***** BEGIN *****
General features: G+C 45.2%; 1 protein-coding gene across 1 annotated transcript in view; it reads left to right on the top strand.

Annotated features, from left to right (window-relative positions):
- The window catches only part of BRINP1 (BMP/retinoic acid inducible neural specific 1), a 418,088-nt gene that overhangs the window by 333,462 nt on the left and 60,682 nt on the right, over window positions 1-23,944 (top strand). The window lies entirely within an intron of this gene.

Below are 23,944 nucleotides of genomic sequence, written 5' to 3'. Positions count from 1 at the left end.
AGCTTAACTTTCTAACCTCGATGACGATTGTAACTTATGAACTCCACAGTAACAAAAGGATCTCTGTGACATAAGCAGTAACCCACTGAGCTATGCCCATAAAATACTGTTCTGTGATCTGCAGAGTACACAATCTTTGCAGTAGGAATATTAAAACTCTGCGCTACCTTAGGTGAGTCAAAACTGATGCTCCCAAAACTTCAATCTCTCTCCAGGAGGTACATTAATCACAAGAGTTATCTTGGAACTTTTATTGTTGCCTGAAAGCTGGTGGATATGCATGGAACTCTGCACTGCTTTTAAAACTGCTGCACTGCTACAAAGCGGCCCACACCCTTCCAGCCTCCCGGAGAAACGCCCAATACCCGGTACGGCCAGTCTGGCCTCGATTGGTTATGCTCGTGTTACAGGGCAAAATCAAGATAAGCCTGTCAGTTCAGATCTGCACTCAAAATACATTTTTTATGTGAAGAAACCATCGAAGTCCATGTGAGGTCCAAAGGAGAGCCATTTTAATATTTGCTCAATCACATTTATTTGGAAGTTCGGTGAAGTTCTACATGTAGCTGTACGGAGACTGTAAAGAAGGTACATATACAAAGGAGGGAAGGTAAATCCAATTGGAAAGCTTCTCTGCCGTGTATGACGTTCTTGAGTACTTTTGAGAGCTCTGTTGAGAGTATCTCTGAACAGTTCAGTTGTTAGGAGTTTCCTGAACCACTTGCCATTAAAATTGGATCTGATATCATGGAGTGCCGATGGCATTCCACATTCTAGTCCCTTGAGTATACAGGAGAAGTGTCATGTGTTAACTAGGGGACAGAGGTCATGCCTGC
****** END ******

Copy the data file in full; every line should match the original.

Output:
General features: G+C 45.2%; 1 protein-coding gene across 1 annotated transcript in view; it reads left to right on the top strand.

Annotated features, from left to right (window-relative positions):
- The window catches only part of BRINP1 (BMP/retinoic acid inducible neural specific 1), a 418,088-nt gene that overhangs the window by 333,462 nt on the left and 60,682 nt on the right, over window positions 1-23,944 (top strand). The window lies entirely within an intron of this gene.

Below are 23,944 nucleotides of genomic sequence, written 5' to 3'. Positions count from 1 at the left end.
AGCTTAACTTTCTAACCTCGATGACGATTGTAACTTATGAACTCCACAGTAACAAAAGGATCTCTGTGACATAAGCAGTAACCCACTGAGCTATGCCCATAAAATACTGTTCTGTGATCTGCAGAGTACACAATCTTTGCAGTAGGAATATTAAAACTCTGCGCTACCTTAGGTGAGTCAAAACTGATGCTCCCAAAACTTCAATCTCTCTCCAGGAGGTACATTAATCACAAGAGTTATCTTGGAACTTTTATTGTTGCCTGAAAGCTGGTGGATATGCATGGAACTCTGCACTGCTTTTAAAACTGCTGCACTGCTACAAAGCGGCCCACACCCTTCCAGCCTCCCGGAGAAACGCCCAATACCCGGTACGGCCAGTCTGGCCTCGATTGGTTATGCTCGTGTTACAGGGCAAAATCAAGATAAGCCTGTCAGTTCAGATCTGCACTCAAAATACATTTTTTATGTGAAGAAACCATCGAAGTCCATGTGAGGTCCAAAGGAGAGCCATTTTAATATTTGCTCAATCACATTTATTTGGAAGTTCGGTGAAGTTCTACATGTAGCTGTACGGAGACTGTAAAGAAGGTACATATACAAAGGAGGGAAGGTAAATCCAATTGGAAAGCTTCTCTGCCGTGTATGACGTTCTTGAGTACTTTTGAGAGCTCTGTTGAGAGTATCTCTGAACAGTTCAGTTGTTAGGAGTTTCCTGAACCACTTGCCATTAAAATTGGATCTGATATCATGGAGTGCCGATGGCATTCCACATTCTAGTCCCTTGAGTATACAGGAGAAGTGTCATGTGTTAACTAGGGGACAGAGGTCATGCCTGC